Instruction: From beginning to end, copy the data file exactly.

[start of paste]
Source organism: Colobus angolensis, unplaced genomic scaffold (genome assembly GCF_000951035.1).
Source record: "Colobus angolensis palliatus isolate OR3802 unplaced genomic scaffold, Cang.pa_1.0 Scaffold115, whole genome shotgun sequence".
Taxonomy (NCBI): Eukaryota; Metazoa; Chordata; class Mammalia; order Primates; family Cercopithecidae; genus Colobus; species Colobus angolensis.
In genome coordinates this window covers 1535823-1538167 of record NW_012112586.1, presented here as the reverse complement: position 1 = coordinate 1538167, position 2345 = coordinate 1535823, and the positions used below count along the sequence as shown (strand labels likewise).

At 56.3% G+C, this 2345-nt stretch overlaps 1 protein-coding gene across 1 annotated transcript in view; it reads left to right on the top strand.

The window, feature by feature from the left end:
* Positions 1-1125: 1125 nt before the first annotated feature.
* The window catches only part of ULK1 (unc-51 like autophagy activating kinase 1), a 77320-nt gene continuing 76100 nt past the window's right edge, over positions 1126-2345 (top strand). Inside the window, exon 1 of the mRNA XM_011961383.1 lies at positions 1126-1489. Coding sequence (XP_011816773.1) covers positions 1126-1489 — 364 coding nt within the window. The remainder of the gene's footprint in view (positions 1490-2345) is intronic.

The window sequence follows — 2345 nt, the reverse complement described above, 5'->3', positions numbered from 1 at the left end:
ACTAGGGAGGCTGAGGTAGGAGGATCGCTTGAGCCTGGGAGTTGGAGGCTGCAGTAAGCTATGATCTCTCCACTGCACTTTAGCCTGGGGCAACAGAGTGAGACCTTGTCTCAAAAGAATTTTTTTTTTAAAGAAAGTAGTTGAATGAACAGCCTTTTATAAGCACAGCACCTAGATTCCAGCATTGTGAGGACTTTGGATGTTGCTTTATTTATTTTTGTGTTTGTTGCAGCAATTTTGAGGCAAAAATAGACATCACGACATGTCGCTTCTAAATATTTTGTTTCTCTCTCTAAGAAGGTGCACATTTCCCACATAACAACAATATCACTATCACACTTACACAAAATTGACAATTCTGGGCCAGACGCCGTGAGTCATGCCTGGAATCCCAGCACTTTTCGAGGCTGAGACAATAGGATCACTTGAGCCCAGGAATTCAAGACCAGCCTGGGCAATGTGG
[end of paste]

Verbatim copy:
Source organism: Colobus angolensis, unplaced genomic scaffold (genome assembly GCF_000951035.1).
Source record: "Colobus angolensis palliatus isolate OR3802 unplaced genomic scaffold, Cang.pa_1.0 Scaffold115, whole genome shotgun sequence".
Taxonomy (NCBI): Eukaryota; Metazoa; Chordata; class Mammalia; order Primates; family Cercopithecidae; genus Colobus; species Colobus angolensis.
In genome coordinates this window covers 1535823-1538167 of record NW_012112586.1, presented here as the reverse complement: position 1 = coordinate 1538167, position 2345 = coordinate 1535823, and the positions used below count along the sequence as shown (strand labels likewise).

At 56.3% G+C, this 2345-nt stretch overlaps 1 protein-coding gene across 1 annotated transcript in view; it reads left to right on the top strand.

The window, feature by feature from the left end:
* Positions 1-1125: 1125 nt before the first annotated feature.
* The window catches only part of ULK1 (unc-51 like autophagy activating kinase 1), a 77320-nt gene continuing 76100 nt past the window's right edge, over positions 1126-2345 (top strand). Inside the window, exon 1 of the mRNA XM_011961383.1 lies at positions 1126-1489. Coding sequence (XP_011816773.1) covers positions 1126-1489 — 364 coding nt within the window. The remainder of the gene's footprint in view (positions 1490-2345) is intronic.

The window sequence follows — 2345 nt, the reverse complement described above, 5'->3', positions numbered from 1 at the left end:
ACTAGGGAGGCTGAGGTAGGAGGATCGCTTGAGCCTGGGAGTTGGAGGCTGCAGTAAGCTATGATCTCTCCACTGCACTTTAGCCTGGGGCAACAGAGTGAGACCTTGTCTCAAAAGAATTTTTTTTTTAAAGAAAGTAGTTGAATGAACAGCCTTTTATAAGCACAGCACCTAGATTCCAGCATTGTGAGGACTTTGGATGTTGCTTTATTTATTTTTGTGTTTGTTGCAGCAATTTTGAGGCAAAAATAGACATCACGACATGTCGCTTCTAAATATTTTGTTTCTCTCTCTAAGAAGGTGCACATTTCCCACATAACAACAATATCACTATCACACTTACACAAAATTGACAATTCTGGGCCAGACGCCGTGAGTCATGCCTGGAATCCCAGCACTTTTCGAGGCTGAGACAATAGGATCACTTGAGCCCAGGAATTCAAGACCAGCCTGGGCAATGTGG